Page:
1. Recognize your right to negotiate. Assume that negotiation is part of freelancing. When called about a job, express an interest in the proposed project and its terms, but don’t feel compelled to accept the whole package immediately.
2. Select the time for negotiation. Allow negotiating to take a little time, often more than one conversation and sometimes more than one day. Clients often need to check with their supervisors: stay calm. If a call comes at a bad time, don’t hesitate to offer to call back at a specified time (but always do so). Rather than negotiating without your full attention, you’ve shown that you’re in control of your time and concentration.
3. Set a tone favorable to negotiation. Create a positive attitude toward negotiating. Indicate a willingness to meet the client’s needs, if the client’s principal goals don’t conflict with your own. Express interest in what the client says. Listen carefully. Be interested, positive, upbeat about the proposed project. Ask questions before committing yourself to a job or its terms. In the process, you’re making the client invest some time in you, and you’re creating a chance to inspire confidence in your work.
4. Research the party with whom you are negotiating. Find out all you can about a client. Ask other Association members (this is a good time to use the Discussion Board). You might discover that a client has routinely paid more than you had expected; such information should give you the confidence you might need to ask for what you want.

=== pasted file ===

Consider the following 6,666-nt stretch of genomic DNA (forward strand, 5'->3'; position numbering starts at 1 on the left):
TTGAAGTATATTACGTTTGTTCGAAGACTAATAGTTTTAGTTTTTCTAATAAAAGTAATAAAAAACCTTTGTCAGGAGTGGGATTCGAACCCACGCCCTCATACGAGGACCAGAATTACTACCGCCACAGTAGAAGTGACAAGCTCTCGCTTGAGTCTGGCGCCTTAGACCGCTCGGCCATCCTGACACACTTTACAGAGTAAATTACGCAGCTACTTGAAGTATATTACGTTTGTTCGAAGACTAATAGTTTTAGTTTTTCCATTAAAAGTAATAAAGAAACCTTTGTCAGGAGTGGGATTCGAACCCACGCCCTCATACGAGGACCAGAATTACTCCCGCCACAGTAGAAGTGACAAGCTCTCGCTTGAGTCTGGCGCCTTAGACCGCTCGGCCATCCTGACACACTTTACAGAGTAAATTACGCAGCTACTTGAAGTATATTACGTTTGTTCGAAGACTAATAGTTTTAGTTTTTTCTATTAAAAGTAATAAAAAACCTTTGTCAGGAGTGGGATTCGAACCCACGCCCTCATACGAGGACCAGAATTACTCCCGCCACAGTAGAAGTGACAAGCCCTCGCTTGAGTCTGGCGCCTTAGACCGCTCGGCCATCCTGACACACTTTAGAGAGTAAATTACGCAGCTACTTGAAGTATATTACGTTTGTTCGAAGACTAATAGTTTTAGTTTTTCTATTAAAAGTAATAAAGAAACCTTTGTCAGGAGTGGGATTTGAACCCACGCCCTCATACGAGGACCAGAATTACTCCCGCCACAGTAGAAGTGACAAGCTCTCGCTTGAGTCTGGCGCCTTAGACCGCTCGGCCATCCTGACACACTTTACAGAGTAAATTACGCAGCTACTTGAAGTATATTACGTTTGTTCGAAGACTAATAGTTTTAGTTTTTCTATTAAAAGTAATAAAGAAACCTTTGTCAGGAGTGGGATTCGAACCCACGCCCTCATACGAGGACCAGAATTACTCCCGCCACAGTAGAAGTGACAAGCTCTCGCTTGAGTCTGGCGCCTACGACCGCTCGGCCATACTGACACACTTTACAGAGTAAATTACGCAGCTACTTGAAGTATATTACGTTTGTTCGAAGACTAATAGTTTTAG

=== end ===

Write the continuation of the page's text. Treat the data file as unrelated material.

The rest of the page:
5. Know yourself. Before you proceed with negotiating, determine your maximum and minimum goals. These might, for example, include minimum acceptable and optional rates, your personal schedule limitations, or a clearly defined scope for the project (such as rewriting vs. limited copyediting).
6. Analyze the negotiating problem. Review negotiable issues when taking a project. This process clarifies the client’s expectations and often identifies areas in which negotiating is needed (for example, rates, schedules, reimbursement for expenses, scope of work to be done, travel). Be aware of the interdependence of negotiable issues (for example some clients will pay more for a fast turnaround).
7. Assess the client’s probable and actual needs, both before and during negotiation. Determine what the client wants most (for example, schedule guarantees, diplomacy with authors, freelancers who can work without much supervision). Identify those needs that you can readily meet. Be flexible as you learn more from the client about these needs. Ask questions to clarify.
8. Don’t sell yourself short. Don’t ask for the minimum requirements as you’ve framed them. Ask for larger goals, but indicate a willingness to negotiate if necessary. Express surprise (although positively) if a client refuses to negotiate or reach an agreement acceptable to you. Pause. Repeat the offer, letting the client know that others have found it acceptable.
9. Make strategic concessions. Your concessions should move negotiation toward an agreement that takes account of your bottom line. Flag your concession for the client and request a good-faith offer in return.
10. Know when to say no. Be prepared to say no if your minimum goals aren’t met. (Fallback positions that compromise some but not all of your goals are acceptable only as long as they fall between your minimum and maximum goals.)
11. Build your relationship to the client. Emphasize a willingness to take responsibility for the client’s needs. Repeating what the client wants helps your credibility (for example, “I’ll call you as soon as I’ve assessed the project, and I’ll be sure the authors are treated with kid gloves”).
12. Summarize your agreement with the client.